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Meredith Monk: Songs That Defy Time and Country

Monday, April 09, 2012

Sitting at the crossroads of installation art, extended vocal technique and non-score-based rehearsal processes is one of America’s late-20th century masters: Meredith Monk.

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Q2.1 Music: New Spring Shows

Monday, April 09, 2012

Starting this week, Q2 Music is unveiling a new line-up of shows meant to offer you additional discoveries and interaction with the kaleidoscopic, emerging musical canon.

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Back To Bach

Monday, April 09, 2012

Conductor, pianist and one-liner machine Hans van Bulow called Johann Sebastian Bach's Well-Tempered Clavier the "Old Testament" of music (Ludwig van Beethoven's Piano Sonatas were the "New"). This week at 10 am (new time!) on Hammered! we explore Bach's far-reaching influence on contemporary piano music by returning to the source.

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Chasing Claire

Monday, April 09, 2012

This week, the New Canon streams its webcast premiere of Claire Chase's Terrestre, preceded by a new work from Radiohead's Jonny Greenwood and a re-issue from pianist Ursula Oppens and composer Frederic Rzewski.

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Memory Pieces

Monday, April 09, 2012

Nothing brings to relief the joy of life more clearly that loosing a loved one. This is one of the hardest lessons of being human, and, not surprisingly, a rich ground for creative material. If you think about it, the Classical tradition, such as it is, has everything to do with revering the dead. We deify composers posthumously, lauding everything they have created in an ecstatic, ongoing memorial.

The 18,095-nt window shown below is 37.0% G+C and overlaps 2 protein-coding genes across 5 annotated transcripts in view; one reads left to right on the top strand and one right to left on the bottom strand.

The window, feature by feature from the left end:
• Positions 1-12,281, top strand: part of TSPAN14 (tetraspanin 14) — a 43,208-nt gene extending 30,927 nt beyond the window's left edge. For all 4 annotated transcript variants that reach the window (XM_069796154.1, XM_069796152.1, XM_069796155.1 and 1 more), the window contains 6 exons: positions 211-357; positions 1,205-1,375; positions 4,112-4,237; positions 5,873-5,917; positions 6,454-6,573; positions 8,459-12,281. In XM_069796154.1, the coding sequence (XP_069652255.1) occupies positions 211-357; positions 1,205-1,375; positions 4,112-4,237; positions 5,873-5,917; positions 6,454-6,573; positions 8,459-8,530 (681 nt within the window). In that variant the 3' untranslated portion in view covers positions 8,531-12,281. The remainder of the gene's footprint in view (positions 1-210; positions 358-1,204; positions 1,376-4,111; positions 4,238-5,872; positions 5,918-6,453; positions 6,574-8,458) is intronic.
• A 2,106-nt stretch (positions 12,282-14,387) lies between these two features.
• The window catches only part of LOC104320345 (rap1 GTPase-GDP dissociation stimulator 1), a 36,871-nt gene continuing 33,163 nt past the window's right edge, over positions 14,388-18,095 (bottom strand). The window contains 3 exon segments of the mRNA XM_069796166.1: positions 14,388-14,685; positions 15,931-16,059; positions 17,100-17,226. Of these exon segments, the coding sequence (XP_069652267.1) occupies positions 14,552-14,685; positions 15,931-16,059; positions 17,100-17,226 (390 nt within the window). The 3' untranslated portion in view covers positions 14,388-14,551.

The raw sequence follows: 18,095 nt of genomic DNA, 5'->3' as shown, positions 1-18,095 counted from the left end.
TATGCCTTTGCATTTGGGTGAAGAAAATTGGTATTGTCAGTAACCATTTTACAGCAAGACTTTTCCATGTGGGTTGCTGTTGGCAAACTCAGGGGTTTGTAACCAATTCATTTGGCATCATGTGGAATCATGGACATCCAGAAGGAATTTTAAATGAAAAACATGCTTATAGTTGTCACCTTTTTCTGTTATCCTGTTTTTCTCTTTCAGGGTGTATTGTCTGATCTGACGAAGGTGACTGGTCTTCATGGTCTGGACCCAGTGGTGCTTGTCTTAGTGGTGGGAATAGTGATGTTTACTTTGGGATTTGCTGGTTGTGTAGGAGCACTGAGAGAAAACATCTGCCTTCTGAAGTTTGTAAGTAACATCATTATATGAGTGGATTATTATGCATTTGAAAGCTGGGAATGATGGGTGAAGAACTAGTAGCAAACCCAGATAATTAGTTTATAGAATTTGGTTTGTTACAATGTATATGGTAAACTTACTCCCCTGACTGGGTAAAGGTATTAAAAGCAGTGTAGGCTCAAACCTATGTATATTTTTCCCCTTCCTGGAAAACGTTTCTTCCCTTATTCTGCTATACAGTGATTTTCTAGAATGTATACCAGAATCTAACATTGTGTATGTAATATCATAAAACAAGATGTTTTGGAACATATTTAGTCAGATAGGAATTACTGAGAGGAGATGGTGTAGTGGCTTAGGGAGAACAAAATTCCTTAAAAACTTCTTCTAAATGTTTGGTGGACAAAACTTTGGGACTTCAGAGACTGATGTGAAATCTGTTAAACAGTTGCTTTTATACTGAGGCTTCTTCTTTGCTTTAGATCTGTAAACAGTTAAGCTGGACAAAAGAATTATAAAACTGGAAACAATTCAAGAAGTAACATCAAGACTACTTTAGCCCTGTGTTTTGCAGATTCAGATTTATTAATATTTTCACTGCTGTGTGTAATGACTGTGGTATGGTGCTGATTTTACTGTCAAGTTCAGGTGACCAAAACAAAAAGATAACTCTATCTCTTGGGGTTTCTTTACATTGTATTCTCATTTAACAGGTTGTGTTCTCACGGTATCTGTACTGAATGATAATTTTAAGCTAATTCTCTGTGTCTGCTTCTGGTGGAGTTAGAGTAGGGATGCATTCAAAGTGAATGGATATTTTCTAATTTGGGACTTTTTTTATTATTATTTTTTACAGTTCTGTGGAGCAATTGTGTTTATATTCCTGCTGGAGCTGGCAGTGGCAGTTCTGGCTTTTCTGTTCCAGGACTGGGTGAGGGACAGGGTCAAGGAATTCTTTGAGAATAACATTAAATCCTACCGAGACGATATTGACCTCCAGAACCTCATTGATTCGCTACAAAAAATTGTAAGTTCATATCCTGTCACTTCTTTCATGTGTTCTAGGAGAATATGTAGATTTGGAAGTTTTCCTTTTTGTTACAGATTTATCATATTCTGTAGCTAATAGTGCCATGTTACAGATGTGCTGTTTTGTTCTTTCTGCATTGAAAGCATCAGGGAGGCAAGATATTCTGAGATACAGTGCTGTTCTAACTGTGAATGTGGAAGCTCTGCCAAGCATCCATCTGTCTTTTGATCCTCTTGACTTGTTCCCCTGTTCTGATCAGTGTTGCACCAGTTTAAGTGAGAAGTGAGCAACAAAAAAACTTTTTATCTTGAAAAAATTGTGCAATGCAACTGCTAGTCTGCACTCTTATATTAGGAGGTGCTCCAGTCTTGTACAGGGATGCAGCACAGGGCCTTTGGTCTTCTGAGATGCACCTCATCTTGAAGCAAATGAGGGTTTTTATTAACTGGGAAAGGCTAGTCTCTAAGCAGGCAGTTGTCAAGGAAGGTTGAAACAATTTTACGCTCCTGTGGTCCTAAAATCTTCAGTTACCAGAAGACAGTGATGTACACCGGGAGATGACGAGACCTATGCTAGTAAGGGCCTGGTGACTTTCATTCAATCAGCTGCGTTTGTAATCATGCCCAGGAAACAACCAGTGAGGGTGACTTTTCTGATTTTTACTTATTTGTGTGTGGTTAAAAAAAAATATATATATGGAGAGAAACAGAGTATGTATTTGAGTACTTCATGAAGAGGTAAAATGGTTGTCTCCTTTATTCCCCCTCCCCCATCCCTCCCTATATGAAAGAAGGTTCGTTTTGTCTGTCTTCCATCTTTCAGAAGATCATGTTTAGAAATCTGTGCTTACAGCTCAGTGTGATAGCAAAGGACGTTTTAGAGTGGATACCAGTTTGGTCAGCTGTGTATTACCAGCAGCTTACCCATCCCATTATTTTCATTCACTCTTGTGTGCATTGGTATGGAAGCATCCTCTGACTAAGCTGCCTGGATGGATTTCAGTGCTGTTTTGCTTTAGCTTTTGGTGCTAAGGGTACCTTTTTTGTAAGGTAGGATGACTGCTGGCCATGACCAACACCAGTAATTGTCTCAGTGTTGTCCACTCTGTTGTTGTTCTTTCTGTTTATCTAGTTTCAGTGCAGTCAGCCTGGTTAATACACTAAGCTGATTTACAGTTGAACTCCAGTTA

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C'est si bon on Claire Chase's Terrestre

Monday, April 09, 2012

Exceedingly versatile and at times beguilingly gamine, flautist Claire Chase's newest album, Terrestre, has much to recommend it with works by Saariaho, Boulez and more. 

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Lowell Liebermann: Strains of Serious Melancholy

Wednesday, April 04, 2012

"Lowell Liebermann," wrote one critic, "has achieved a reputation of writing some of the most melancholy, even gloomy, music on the planet." Why was this, the writer wanted to know—had something terrible happened to him that wasn't hinted at in his biography?